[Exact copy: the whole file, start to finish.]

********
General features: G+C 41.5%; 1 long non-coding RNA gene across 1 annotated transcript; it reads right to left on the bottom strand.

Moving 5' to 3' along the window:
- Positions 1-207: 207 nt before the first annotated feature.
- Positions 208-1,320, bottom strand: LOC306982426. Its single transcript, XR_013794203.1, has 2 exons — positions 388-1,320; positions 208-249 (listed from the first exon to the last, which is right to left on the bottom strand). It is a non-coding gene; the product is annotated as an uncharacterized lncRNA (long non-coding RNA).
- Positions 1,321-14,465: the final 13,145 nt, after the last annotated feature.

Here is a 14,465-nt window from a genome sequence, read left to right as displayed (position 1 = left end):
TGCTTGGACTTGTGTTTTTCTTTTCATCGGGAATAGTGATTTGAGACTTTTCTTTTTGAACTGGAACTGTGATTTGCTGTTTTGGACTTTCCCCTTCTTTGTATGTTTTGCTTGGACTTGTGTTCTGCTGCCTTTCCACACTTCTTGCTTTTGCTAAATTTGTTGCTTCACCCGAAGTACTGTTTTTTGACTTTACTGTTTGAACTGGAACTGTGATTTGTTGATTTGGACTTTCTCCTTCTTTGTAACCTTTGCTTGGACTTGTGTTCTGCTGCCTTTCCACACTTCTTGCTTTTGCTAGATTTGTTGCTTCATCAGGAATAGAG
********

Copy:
General features: G+C 41.5%; 1 long non-coding RNA gene across 1 annotated transcript; it reads right to left on the bottom strand.

Moving 5' to 3' along the window:
- Positions 1-207: 207 nt before the first annotated feature.
- Positions 208-1,320, bottom strand: LOC306982426. Its single transcript, XR_013794203.1, has 2 exons — positions 388-1,320; positions 208-249 (listed from the first exon to the last, which is right to left on the bottom strand). It is a non-coding gene; the product is annotated as an uncharacterized lncRNA (long non-coding RNA).
- Positions 1,321-14,465: the final 13,145 nt, after the last annotated feature.

Here is a 14,465-nt window from a genome sequence, read left to right as displayed (position 1 = left end):
TGCTTGGACTTGTGTTTTTCTTTTCATCGGGAATAGTGATTTGAGACTTTTCTTTTTGAACTGGAACTGTGATTTGCTGTTTTGGACTTTCCCCTTCTTTGTATGTTTTGCTTGGACTTGTGTTCTGCTGCCTTTCCACACTTCTTGCTTTTGCTAAATTTGTTGCTTCACCCGAAGTACTGTTTTTTGACTTTACTGTTTGAACTGGAACTGTGATTTGTTGATTTGGACTTTCTCCTTCTTTGTAACCTTTGCTTGGACTTGTGTTCTGCTGCCTTTCCACACTTCTTGCTTTTGCTAGATTTGTTGCTTCATCAGGAATAGAG